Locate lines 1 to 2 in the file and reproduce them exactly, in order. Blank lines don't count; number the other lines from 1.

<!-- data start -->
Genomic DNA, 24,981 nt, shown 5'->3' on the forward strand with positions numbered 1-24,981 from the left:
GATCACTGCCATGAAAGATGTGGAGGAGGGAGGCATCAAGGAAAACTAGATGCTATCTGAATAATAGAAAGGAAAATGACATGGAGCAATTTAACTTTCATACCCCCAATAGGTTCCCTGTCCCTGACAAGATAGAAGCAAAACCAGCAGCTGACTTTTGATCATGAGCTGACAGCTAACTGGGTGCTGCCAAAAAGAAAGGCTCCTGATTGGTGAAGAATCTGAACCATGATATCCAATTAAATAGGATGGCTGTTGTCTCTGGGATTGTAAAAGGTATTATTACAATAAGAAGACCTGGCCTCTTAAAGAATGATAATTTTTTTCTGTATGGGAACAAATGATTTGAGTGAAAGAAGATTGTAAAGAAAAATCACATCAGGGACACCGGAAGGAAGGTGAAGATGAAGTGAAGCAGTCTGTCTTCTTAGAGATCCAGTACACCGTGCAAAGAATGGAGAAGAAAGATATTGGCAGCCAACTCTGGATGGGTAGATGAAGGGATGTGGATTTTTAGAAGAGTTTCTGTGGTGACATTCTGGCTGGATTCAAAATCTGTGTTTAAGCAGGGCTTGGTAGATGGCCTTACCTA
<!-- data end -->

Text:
Genomic DNA, 24,981 nt, shown 5'->3' on the forward strand with positions numbered 1-24,981 from the left:
GATCACTGCCATGAAAGATGTGGAGGAGGGAGGCATCAAGGAAAACTAGATGCTATCTGAATAATAGAAAGGAAAATGACATGGAGCAATTTAACTTTCATACCCCCAATAGGTTCCCTGTCCCTGACAAGATAGAAGCAAAACCAGCAGCTGACTTTTGATCATGAGCTGACAGCTAACTGGGTGCTGCCAAAAAGAAAGGCTCCTGATTGGTGAAGAATCTGAACCATGATATCCAATTAAATAGGATGGCTGTTGTCTCTGGGATTGTAAAAGGTATTATTACAATAAGAAGACCTGGCCTCTTAAAGAATGATAATTTTTTTCTGTATGGGAACAAATGATTTGAGTGAAAGAAGATTGTAAAGAAAAATCACATCAGGGACACCGGAAGGAAGGTGAAGATGAAGTGAAGCAGTCTGTCTTCTTAGAGATCCAGTACACCGTGCAAAGAATGGAGAAGAAAGATATTGGCAGCCAACTCTGGATGGGTAGATGAAGGGATGTGGATTTTTAGAAGAGTTTCTGTGGTGACATTCTGGCTGGATTCAAAATCTGTGTTTAAGCAGGGCTTGGTAGATGGCCTTACCTA